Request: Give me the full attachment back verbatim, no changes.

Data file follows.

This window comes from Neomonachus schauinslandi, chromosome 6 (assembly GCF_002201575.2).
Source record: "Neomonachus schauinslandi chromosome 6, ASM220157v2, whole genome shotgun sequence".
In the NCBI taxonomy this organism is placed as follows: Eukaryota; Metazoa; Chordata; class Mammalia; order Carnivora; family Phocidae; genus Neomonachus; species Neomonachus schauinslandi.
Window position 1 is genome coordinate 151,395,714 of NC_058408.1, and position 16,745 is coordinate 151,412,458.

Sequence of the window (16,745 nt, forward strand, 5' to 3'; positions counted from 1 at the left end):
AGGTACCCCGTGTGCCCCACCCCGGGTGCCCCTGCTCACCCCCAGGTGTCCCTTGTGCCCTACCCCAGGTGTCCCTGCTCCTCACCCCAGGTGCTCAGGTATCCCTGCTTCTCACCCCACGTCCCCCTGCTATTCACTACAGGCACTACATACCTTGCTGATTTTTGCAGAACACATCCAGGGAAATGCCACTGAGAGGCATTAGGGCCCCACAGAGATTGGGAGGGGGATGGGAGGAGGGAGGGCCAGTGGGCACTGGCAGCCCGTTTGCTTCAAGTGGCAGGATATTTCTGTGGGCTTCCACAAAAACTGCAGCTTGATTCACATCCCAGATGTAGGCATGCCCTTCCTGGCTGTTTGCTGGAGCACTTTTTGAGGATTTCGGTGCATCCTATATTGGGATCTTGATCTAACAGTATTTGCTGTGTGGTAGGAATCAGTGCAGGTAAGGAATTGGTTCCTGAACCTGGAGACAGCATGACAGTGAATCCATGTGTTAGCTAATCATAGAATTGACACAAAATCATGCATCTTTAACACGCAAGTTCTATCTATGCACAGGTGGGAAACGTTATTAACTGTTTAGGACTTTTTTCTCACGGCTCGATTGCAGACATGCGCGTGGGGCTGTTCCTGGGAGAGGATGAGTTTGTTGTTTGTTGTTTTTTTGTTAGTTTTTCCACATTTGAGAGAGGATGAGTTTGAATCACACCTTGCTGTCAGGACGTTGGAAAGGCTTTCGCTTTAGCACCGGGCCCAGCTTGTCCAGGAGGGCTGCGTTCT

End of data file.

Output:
This window comes from Neomonachus schauinslandi, chromosome 6 (assembly GCF_002201575.2).
Source record: "Neomonachus schauinslandi chromosome 6, ASM220157v2, whole genome shotgun sequence".
In the NCBI taxonomy this organism is placed as follows: Eukaryota; Metazoa; Chordata; class Mammalia; order Carnivora; family Phocidae; genus Neomonachus; species Neomonachus schauinslandi.
Window position 1 is genome coordinate 151,395,714 of NC_058408.1, and position 16,745 is coordinate 151,412,458.

Sequence of the window (16,745 nt, forward strand, 5' to 3'; positions counted from 1 at the left end):
AGGTACCCCGTGTGCCCCACCCCGGGTGCCCCTGCTCACCCCCAGGTGTCCCTTGTGCCCTACCCCAGGTGTCCCTGCTCCTCACCCCAGGTGCTCAGGTATCCCTGCTTCTCACCCCACGTCCCCCTGCTATTCACTACAGGCACTACATACCTTGCTGATTTTTGCAGAACACATCCAGGGAAATGCCACTGAGAGGCATTAGGGCCCCACAGAGATTGGGAGGGGGATGGGAGGAGGGAGGGCCAGTGGGCACTGGCAGCCCGTTTGCTTCAAGTGGCAGGATATTTCTGTGGGCTTCCACAAAAACTGCAGCTTGATTCACATCCCAGATGTAGGCATGCCCTTCCTGGCTGTTTGCTGGAGCACTTTTTGAGGATTTCGGTGCATCCTATATTGGGATCTTGATCTAACAGTATTTGCTGTGTGGTAGGAATCAGTGCAGGTAAGGAATTGGTTCCTGAACCTGGAGACAGCATGACAGTGAATCCATGTGTTAGCTAATCATAGAATTGACACAAAATCATGCATCTTTAACACGCAAGTTCTATCTATGCACAGGTGGGAAACGTTATTAACTGTTTAGGACTTTTTTCTCACGGCTCGATTGCAGACATGCGCGTGGGGCTGTTCCTGGGAGAGGATGAGTTTGTTGTTTGTTGTTTTTTTGTTAGTTTTTCCACATTTGAGAGAGGATGAGTTTGAATCACACCTTGCTGTCAGGACGTTGGAAAGGCTTTCGCTTTAGCACCGGGCCCAGCTTGTCCAGGAGGGCTGCGTTCT